Tips for dealing with premenstrual pain
Published: Wednesday, August 1, 2012 at 6:01 a.m.
Last Modified: Thursday, August 2, 2012 at 5:04 p.m.
Q: My marriage is on the rocks. Recently, my husband told me, "If you don't do something for your PMS, I'm packing my stuff and leaving!"
I honestly want to get well, and I've tried birth control pills, Midol, countless tranquilizers and antidepressants. I feel doped and still cry a lot and feel moody. Can you help?
— E.R., New York, N.Y.1>
A: You're not alone in the quest to manage the monthly madness. Saving your marriage is going to require a few more months of patience on your husband's part, some compliance on your part and forgiveness for one another's "imperfections."
Hormones need to be in balance, so ask your doctor to do a hormone profile to see what your levels are for thyroid hormone, DHEA, cortisol, estradiol, progesterone and testosterone. If one of these is out of kilter, the others are affected, too, and pre-menstrual symptoms could get out of hand.
Women often try to supplement randomly with herbs and vitamins in an effort to generate production of one of these hormones, but it's not smart. Too much of a good thing could fuel growth of cancer cells. Plus, you might sprout hair in places it shouldn't be (like your chest) and lose it places you want it (like your head). Lovely.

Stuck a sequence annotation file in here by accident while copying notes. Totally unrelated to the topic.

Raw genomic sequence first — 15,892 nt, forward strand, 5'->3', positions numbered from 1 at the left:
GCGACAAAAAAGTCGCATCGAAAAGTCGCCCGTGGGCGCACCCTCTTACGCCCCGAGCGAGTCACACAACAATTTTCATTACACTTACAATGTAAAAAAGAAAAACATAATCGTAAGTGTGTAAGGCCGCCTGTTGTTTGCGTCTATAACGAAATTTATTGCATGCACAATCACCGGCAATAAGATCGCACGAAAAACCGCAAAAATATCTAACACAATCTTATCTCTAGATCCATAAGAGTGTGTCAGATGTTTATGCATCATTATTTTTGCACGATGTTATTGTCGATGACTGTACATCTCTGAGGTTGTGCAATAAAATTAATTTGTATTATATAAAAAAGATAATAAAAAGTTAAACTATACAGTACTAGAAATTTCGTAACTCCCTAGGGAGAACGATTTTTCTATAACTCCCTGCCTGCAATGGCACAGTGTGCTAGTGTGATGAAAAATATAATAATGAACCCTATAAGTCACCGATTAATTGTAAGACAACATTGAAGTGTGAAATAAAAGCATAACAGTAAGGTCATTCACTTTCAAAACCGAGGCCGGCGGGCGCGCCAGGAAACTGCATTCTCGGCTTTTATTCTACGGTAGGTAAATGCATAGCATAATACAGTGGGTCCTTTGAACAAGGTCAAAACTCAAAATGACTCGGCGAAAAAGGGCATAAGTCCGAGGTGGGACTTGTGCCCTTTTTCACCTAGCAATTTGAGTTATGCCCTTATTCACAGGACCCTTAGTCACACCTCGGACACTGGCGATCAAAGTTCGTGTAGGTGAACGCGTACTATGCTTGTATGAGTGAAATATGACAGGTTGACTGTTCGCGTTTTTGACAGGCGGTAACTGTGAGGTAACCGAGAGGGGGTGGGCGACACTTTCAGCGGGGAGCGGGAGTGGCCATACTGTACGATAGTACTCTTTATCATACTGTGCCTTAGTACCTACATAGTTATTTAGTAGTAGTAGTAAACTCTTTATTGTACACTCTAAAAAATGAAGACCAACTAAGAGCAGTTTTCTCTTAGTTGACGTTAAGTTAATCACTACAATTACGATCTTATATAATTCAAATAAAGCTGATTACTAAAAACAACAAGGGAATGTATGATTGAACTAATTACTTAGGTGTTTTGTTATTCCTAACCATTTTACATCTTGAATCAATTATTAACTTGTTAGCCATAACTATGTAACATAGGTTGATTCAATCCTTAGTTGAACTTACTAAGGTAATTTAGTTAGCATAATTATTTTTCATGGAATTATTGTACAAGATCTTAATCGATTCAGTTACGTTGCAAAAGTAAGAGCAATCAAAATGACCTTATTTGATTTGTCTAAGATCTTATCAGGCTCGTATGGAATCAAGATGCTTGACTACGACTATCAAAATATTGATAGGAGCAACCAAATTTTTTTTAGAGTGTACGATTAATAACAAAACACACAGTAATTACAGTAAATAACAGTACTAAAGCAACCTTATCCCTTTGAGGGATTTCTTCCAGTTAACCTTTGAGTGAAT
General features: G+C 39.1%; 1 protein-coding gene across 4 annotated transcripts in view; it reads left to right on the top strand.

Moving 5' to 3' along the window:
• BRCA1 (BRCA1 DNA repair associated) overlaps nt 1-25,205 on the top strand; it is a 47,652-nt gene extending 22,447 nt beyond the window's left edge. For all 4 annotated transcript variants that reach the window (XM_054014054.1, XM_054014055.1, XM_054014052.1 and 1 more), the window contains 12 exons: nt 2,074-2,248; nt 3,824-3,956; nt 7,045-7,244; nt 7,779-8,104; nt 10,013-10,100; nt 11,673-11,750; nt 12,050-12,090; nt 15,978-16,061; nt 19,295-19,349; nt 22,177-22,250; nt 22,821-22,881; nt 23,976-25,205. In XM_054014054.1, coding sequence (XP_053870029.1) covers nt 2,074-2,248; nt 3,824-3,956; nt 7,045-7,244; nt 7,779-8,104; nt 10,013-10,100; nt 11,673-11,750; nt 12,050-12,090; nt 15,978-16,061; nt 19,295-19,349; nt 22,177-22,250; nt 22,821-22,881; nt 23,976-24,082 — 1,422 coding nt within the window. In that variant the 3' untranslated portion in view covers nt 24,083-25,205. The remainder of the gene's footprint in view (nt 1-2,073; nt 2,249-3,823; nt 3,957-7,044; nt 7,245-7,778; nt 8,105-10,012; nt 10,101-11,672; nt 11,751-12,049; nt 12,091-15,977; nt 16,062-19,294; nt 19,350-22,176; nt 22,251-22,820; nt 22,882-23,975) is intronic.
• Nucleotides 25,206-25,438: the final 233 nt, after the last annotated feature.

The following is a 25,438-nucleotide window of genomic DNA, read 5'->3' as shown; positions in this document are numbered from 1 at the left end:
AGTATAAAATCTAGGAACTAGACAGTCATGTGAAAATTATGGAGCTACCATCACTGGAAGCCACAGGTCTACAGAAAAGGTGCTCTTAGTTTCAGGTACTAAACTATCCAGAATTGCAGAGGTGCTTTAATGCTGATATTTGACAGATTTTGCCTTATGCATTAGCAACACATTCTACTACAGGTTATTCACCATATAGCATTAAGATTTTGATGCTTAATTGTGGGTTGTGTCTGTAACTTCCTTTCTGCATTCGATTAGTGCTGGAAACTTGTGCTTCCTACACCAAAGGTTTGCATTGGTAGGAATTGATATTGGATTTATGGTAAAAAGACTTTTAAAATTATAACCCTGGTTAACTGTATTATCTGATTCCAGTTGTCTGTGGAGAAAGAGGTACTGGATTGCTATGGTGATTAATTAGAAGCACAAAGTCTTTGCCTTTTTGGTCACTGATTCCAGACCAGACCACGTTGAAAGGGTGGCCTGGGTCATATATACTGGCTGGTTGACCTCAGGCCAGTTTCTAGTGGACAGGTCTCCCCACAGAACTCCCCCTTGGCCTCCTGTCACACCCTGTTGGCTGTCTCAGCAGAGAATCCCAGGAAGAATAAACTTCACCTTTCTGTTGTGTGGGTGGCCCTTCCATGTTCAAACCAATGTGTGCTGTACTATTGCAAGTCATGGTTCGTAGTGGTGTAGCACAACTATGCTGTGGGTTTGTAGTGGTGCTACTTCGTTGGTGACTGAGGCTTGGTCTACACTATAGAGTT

A hormone specialist will know how to test you, or you can now order home test kits and take the results to your doctor. Home test kits usually involve saliva or urine samples and some of them optionally offer tests that require a blood spot (yes, this requires a gentle finger prick). You can order hormone test kits through ZRT Lab (www.zrtlab.com); Virginia Hopkins (www.virginiahopkinshealthwatch. com); the late Dr. John Lee's Web site (www. johnleemd.com) and DirectLabs.com.
If you feel irritable or moody, you could try a little bit of magnesium (magnesium glycinate or citrate, about 200-300 milligrams once or twice daily). Combinations that contain calcium are fine, too.
Green tea is meditation in a teacup; it contains a substance that's instantly calming. The Siberian herb Rhodiola rosea is calming, about 50-100 milligrams twice daily.
Since tearfulness is a problem, magnesium could be particularly helpful, as well as St. John's Wort or 5-hydroxytryptophan (5-HTP). These may also help you sleep better. Ask your doctor about these last two, especially if you take medications for anxiety, bipolar disorder or depression.
This is easy: Sprinkle ground-up flax seeds on your food. They help curtail the effects of excessive estrogens in the body. You could also eat bucketfuls of broccoli or take the supplemental form called I3C (also DIM) which can help safely process estrogen. Fish oil (with meals) can help reduce cramping and inflammation.
For more information, visit DearPharmacist.com.
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